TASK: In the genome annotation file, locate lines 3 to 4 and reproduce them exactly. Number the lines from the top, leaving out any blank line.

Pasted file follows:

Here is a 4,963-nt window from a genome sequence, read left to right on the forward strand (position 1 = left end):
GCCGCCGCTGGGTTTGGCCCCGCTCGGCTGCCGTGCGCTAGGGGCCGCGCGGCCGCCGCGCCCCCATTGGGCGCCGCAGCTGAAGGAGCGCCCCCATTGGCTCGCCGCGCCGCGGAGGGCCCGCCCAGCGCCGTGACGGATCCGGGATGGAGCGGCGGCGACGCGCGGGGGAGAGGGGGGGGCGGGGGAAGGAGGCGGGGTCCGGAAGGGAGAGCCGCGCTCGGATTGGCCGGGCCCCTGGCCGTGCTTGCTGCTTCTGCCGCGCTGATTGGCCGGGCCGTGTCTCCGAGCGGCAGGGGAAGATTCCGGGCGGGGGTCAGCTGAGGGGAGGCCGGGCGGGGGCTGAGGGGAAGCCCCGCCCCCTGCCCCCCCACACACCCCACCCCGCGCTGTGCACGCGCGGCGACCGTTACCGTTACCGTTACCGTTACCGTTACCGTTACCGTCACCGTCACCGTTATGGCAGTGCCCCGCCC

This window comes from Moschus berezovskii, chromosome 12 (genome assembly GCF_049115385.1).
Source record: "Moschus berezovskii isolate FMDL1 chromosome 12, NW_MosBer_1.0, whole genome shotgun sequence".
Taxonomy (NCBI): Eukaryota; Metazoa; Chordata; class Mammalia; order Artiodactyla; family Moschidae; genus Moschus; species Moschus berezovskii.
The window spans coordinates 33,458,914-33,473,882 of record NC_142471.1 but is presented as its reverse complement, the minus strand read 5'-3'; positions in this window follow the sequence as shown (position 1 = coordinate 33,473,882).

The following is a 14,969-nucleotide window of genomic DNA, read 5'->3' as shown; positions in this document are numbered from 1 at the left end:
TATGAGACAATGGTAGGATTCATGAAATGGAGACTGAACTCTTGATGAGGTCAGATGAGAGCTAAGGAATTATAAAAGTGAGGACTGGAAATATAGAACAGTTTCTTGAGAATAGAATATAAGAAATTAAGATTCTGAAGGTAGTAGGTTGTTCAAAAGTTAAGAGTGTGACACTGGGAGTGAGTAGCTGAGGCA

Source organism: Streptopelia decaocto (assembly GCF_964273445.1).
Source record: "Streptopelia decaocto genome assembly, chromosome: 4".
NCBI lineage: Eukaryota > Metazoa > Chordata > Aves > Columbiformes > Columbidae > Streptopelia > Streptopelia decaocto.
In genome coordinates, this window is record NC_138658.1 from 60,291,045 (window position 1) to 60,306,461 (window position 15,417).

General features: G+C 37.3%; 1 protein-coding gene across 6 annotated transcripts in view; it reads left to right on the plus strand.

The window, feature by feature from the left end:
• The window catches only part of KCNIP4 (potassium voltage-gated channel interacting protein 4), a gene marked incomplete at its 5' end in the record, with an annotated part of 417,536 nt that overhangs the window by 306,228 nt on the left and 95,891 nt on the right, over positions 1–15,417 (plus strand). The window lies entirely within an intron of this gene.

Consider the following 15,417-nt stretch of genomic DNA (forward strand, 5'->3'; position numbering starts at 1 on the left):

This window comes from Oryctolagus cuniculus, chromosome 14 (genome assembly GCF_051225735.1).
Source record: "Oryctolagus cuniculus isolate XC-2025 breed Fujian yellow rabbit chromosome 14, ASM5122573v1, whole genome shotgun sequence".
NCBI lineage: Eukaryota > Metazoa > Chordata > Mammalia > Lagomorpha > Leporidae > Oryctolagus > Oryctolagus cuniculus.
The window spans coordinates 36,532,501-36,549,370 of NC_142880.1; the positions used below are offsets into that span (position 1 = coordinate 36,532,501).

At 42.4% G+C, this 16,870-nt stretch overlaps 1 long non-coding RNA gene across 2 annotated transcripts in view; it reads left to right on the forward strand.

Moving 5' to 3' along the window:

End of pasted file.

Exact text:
This window comes from Moschus berezovskii, chromosome 12 (genome assembly GCF_049115385.1).
Source record: "Moschus berezovskii isolate FMDL1 chromosome 12, NW_MosBer_1.0, whole genome shotgun sequence".